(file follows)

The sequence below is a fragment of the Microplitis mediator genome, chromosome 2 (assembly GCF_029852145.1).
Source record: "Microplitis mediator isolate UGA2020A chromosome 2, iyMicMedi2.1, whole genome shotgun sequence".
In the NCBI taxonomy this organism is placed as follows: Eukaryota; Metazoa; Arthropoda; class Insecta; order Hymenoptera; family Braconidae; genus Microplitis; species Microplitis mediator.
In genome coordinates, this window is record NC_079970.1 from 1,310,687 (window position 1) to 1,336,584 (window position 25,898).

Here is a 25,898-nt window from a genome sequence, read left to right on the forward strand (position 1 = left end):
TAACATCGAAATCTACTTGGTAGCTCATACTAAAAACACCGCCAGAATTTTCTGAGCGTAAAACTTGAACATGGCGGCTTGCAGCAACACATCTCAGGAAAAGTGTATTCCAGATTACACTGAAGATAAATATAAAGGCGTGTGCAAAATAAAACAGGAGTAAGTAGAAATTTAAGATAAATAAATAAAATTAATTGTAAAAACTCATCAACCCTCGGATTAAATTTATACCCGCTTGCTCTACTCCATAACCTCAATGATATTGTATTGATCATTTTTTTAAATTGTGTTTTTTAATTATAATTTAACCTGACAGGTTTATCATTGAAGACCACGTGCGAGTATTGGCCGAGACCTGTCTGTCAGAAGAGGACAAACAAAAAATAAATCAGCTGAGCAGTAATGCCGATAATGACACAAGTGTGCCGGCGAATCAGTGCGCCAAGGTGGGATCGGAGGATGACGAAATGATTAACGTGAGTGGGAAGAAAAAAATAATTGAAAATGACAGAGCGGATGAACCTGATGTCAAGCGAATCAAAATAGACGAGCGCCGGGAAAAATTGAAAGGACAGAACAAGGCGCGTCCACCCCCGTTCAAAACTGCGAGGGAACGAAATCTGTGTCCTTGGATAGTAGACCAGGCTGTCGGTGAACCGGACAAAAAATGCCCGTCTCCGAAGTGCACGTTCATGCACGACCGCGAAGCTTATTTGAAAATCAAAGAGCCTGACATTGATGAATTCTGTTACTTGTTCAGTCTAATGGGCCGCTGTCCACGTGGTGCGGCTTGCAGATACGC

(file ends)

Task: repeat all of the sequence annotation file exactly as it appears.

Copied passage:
The sequence below is a fragment of the Microplitis mediator genome, chromosome 2 (assembly GCF_029852145.1).
Source record: "Microplitis mediator isolate UGA2020A chromosome 2, iyMicMedi2.1, whole genome shotgun sequence".
In the NCBI taxonomy this organism is placed as follows: Eukaryota; Metazoa; Arthropoda; class Insecta; order Hymenoptera; family Braconidae; genus Microplitis; species Microplitis mediator.
In genome coordinates, this window is record NC_079970.1 from 1,310,687 (window position 1) to 1,336,584 (window position 25,898).

Here is a 25,898-nt window from a genome sequence, read left to right on the forward strand (position 1 = left end):
TAACATCGAAATCTACTTGGTAGCTCATACTAAAAACACCGCCAGAATTTTCTGAGCGTAAAACTTGAACATGGCGGCTTGCAGCAACACATCTCAGGAAAAGTGTATTCCAGATTACACTGAAGATAAATATAAAGGCGTGTGCAAAATAAAACAGGAGTAAGTAGAAATTTAAGATAAATAAATAAAATTAATTGTAAAAACTCATCAACCCTCGGATTAAATTTATACCCGCTTGCTCTACTCCATAACCTCAATGATATTGTATTGATCATTTTTTTAAATTGTGTTTTTTAATTATAATTTAACCTGACAGGTTTATCATTGAAGACCACGTGCGAGTATTGGCCGAGACCTGTCTGTCAGAAGAGGACAAACAAAAAATAAATCAGCTGAGCAGTAATGCCGATAATGACACAAGTGTGCCGGCGAATCAGTGCGCCAAGGTGGGATCGGAGGATGACGAAATGATTAACGTGAGTGGGAAGAAAAAAATAATTGAAAATGACAGAGCGGATGAACCTGATGTCAAGCGAATCAAAATAGACGAGCGCCGGGAAAAATTGAAAGGACAGAACAAGGCGCGTCCACCCCCGTTCAAAACTGCGAGGGAACGAAATCTGTGTCCTTGGATAGTAGACCAGGCTGTCGGTGAACCGGACAAAAAATGCCCGTCTCCGAAGTGCACGTTCATGCACGACCGCGAAGCTTATTTGAAAATCAAAGAGCCTGACATTGATGAATTCTGTTACTTGTTCAGTCTAATGGGCCGCTGTCCACGTGGTGCGGCTTGCAGATACGC